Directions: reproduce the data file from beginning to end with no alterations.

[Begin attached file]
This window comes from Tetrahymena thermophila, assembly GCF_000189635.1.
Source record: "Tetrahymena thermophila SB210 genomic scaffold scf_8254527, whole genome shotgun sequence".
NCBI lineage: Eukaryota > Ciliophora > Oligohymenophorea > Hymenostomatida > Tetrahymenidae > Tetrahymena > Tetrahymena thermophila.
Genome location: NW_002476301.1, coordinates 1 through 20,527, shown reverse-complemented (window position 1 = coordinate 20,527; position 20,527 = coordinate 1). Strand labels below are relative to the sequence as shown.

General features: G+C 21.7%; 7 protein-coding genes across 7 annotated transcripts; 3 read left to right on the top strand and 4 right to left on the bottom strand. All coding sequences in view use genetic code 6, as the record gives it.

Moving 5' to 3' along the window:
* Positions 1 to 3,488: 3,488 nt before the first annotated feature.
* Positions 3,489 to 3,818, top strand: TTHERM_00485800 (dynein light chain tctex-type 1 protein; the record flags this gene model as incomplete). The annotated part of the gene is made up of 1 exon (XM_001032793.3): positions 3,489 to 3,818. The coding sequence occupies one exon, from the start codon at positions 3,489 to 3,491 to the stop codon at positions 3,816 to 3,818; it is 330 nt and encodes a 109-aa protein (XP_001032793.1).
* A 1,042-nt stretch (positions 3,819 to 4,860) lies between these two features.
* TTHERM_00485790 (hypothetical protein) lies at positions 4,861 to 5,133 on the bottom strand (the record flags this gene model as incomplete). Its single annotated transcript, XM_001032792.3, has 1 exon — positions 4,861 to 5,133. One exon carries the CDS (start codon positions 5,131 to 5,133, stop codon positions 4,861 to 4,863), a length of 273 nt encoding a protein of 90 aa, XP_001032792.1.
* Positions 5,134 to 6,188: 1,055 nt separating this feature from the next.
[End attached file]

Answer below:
This window comes from Tetrahymena thermophila, assembly GCF_000189635.1.
Source record: "Tetrahymena thermophila SB210 genomic scaffold scf_8254527, whole genome shotgun sequence".
NCBI lineage: Eukaryota > Ciliophora > Oligohymenophorea > Hymenostomatida > Tetrahymenidae > Tetrahymena > Tetrahymena thermophila.
Genome location: NW_002476301.1, coordinates 1 through 20,527, shown reverse-complemented (window position 1 = coordinate 20,527; position 20,527 = coordinate 1). Strand labels below are relative to the sequence as shown.

General features: G+C 21.7%; 7 protein-coding genes across 7 annotated transcripts; 3 read left to right on the top strand and 4 right to left on the bottom strand. All coding sequences in view use genetic code 6, as the record gives it.

Moving 5' to 3' along the window:
* Positions 1 to 3,488: 3,488 nt before the first annotated feature.
* Positions 3,489 to 3,818, top strand: TTHERM_00485800 (dynein light chain tctex-type 1 protein; the record flags this gene model as incomplete). The annotated part of the gene is made up of 1 exon (XM_001032793.3): positions 3,489 to 3,818. The coding sequence occupies one exon, from the start codon at positions 3,489 to 3,491 to the stop codon at positions 3,816 to 3,818; it is 330 nt and encodes a 109-aa protein (XP_001032793.1).
* A 1,042-nt stretch (positions 3,819 to 4,860) lies between these two features.
* TTHERM_00485790 (hypothetical protein) lies at positions 4,861 to 5,133 on the bottom strand (the record flags this gene model as incomplete). Its single annotated transcript, XM_001032792.3, has 1 exon — positions 4,861 to 5,133. One exon carries the CDS (start codon positions 5,131 to 5,133, stop codon positions 4,861 to 4,863), a length of 273 nt encoding a protein of 90 aa, XP_001032792.1.
* Positions 5,134 to 6,188: 1,055 nt separating this feature from the next.